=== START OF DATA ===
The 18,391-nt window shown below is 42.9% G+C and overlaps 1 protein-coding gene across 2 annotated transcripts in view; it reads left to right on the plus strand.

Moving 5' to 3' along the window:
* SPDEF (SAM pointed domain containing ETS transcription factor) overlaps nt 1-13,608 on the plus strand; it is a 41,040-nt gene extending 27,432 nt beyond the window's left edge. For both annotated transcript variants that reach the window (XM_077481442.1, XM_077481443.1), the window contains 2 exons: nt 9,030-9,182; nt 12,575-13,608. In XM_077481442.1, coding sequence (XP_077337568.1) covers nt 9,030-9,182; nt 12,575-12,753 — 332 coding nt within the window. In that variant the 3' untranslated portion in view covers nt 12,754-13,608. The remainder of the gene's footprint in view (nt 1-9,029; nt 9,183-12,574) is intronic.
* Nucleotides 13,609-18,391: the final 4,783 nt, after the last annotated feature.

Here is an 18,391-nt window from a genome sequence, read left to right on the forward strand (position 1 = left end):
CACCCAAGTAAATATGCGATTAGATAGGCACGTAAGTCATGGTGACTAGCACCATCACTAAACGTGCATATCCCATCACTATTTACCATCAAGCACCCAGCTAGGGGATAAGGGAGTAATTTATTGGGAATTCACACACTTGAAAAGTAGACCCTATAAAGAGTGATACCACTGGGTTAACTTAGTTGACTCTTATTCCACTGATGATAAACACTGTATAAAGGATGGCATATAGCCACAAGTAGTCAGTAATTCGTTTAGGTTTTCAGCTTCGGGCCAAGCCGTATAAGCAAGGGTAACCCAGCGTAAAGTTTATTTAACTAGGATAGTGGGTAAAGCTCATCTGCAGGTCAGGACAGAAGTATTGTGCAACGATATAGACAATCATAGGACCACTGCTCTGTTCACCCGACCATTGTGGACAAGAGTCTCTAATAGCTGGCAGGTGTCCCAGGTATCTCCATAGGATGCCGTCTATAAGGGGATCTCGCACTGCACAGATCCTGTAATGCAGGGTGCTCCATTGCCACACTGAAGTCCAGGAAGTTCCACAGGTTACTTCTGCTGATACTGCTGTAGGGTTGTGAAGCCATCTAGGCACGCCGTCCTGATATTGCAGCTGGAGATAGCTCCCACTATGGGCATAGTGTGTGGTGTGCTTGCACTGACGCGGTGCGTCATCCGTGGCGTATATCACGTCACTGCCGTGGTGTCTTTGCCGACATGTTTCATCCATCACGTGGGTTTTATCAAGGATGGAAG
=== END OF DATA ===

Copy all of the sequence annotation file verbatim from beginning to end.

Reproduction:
The 18,391-nt window shown below is 42.9% G+C and overlaps 1 protein-coding gene across 2 annotated transcripts in view; it reads left to right on the plus strand.

Moving 5' to 3' along the window:
* SPDEF (SAM pointed domain containing ETS transcription factor) overlaps nt 1-13,608 on the plus strand; it is a 41,040-nt gene extending 27,432 nt beyond the window's left edge. For both annotated transcript variants that reach the window (XM_077481442.1, XM_077481443.1), the window contains 2 exons: nt 9,030-9,182; nt 12,575-13,608. In XM_077481442.1, coding sequence (XP_077337568.1) covers nt 9,030-9,182; nt 12,575-12,753 — 332 coding nt within the window. In that variant the 3' untranslated portion in view covers nt 12,754-13,608. The remainder of the gene's footprint in view (nt 1-9,029; nt 9,183-12,574) is intronic.
* Nucleotides 13,609-18,391: the final 4,783 nt, after the last annotated feature.

Here is an 18,391-nt window from a genome sequence, read left to right on the forward strand (position 1 = left end):
CACCCAAGTAAATATGCGATTAGATAGGCACGTAAGTCATGGTGACTAGCACCATCACTAAACGTGCATATCCCATCACTATTTACCATCAAGCACCCAGCTAGGGGATAAGGGAGTAATTTATTGGGAATTCACACACTTGAAAAGTAGACCCTATAAAGAGTGATACCACTGGGTTAACTTAGTTGACTCTTATTCCACTGATGATAAACACTGTATAAAGGATGGCATATAGCCACAAGTAGTCAGTAATTCGTTTAGGTTTTCAGCTTCGGGCCAAGCCGTATAAGCAAGGGTAACCCAGCGTAAAGTTTATTTAACTAGGATAGTGGGTAAAGCTCATCTGCAGGTCAGGACAGAAGTATTGTGCAACGATATAGACAATCATAGGACCACTGCTCTGTTCACCCGACCATTGTGGACAAGAGTCTCTAATAGCTGGCAGGTGTCCCAGGTATCTCCATAGGATGCCGTCTATAAGGGGATCTCGCACTGCACAGATCCTGTAATGCAGGGTGCTCCATTGCCACACTGAAGTCCAGGAAGTTCCACAGGTTACTTCTGCTGATACTGCTGTAGGGTTGTGAAGCCATCTAGGCACGCCGTCCTGATATTGCAGCTGGAGATAGCTCCCACTATGGGCATAGTGTGTGGTGTGCTTGCACTGACGCGGTGCGTCATCCGTGGCGTATATCACGTCACTGCCGTGGTGTCTTTGCCGACATGTTTCATCCATCACGTGGGTTTTATCAAGGATGGAAG